Some power bars come with a timer that turn them off overnight. Others have a master socket for your TV and connected sub-sockets for DVD players, game consoles, etc., that power down when you turn off the TV.
Some appliances and devices you won’t use very often. In these cases, keep them unplugged until you need them next. These might include the toaster oven, printer, guest-room TV and older devices that use AC adapters.
Electronic devices with this logo use no more than one watt of power in standby mode. You can ask your cable, satellite or internet provider what ENERGY STAR® certified set-top box options they offer.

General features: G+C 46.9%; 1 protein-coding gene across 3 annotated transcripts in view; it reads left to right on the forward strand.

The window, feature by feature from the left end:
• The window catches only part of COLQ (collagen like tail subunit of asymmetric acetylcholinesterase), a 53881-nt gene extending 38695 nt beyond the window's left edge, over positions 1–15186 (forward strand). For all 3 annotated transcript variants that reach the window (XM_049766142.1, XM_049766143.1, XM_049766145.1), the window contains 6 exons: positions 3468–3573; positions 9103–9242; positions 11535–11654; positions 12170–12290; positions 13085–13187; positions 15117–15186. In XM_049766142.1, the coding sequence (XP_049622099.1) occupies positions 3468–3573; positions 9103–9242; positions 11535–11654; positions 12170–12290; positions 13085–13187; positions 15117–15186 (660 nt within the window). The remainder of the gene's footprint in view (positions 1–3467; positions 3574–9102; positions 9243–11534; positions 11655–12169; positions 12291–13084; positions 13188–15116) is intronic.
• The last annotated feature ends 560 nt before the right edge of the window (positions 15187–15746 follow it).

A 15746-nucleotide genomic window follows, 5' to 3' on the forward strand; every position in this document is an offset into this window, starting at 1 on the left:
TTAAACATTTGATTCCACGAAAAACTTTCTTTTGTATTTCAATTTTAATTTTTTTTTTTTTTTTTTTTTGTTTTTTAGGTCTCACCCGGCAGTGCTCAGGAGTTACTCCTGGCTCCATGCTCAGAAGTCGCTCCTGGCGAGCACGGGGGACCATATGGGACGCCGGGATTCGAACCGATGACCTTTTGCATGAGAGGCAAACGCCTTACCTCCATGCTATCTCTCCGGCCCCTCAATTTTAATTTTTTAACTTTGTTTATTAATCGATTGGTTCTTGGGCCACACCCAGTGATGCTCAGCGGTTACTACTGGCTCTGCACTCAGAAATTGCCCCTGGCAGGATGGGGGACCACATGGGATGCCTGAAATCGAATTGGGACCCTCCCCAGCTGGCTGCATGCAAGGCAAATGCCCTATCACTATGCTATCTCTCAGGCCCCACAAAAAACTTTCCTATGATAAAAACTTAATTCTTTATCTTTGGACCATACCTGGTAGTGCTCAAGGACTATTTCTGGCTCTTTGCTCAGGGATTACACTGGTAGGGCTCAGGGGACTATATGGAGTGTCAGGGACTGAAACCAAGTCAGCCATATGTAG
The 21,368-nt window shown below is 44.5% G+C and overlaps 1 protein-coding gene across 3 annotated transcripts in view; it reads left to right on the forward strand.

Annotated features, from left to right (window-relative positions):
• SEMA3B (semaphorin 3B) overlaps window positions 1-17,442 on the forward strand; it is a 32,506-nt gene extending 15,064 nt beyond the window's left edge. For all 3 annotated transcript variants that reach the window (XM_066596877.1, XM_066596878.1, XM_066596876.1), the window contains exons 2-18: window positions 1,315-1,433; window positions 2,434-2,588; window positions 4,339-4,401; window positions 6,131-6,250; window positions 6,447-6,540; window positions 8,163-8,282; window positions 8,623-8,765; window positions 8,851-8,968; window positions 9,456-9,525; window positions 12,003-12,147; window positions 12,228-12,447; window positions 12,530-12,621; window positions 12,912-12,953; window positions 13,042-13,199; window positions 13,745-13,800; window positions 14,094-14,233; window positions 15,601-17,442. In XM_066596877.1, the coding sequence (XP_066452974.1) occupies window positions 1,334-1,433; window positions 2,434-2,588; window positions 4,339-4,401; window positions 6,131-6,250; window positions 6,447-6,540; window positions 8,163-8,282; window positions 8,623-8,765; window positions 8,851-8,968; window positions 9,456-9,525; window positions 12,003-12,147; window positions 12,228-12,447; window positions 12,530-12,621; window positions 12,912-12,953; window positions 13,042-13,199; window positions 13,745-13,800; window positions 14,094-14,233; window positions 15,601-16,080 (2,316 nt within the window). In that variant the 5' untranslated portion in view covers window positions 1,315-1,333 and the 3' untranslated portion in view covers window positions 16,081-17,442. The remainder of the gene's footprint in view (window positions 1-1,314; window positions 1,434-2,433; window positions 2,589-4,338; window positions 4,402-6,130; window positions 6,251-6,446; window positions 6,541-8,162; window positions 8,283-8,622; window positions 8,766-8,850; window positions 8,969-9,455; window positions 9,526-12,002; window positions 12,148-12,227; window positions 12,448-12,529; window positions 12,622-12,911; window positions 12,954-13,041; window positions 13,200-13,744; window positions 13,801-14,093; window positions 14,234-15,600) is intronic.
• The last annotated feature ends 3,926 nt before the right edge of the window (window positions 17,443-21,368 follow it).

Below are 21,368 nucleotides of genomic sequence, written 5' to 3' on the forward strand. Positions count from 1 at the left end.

When you leave on vacation, unplug every non-essential appliance and device in your home.
You can manage your heating and cooling more efficiently at different parts of the day and when you’re away with a programmable thermostat.
A number of incentives are available to Ontario homeowners to make their homes more energy-efficient. These include money back for installing new insulation, windows, skylights, and doors, or a new boiler, furnace, or water heater. Rebates are also given for air sealing cracks in doors, windows, and walls. The available incentives are listed on the Government of Canada website.
If you would like a professional opinion, schedule an EnerGuide home evaluation with an energy advisor. This evaluation will tell you how well your home is performing and include recommendations for retrofitting your home.
Explore the different components of the house.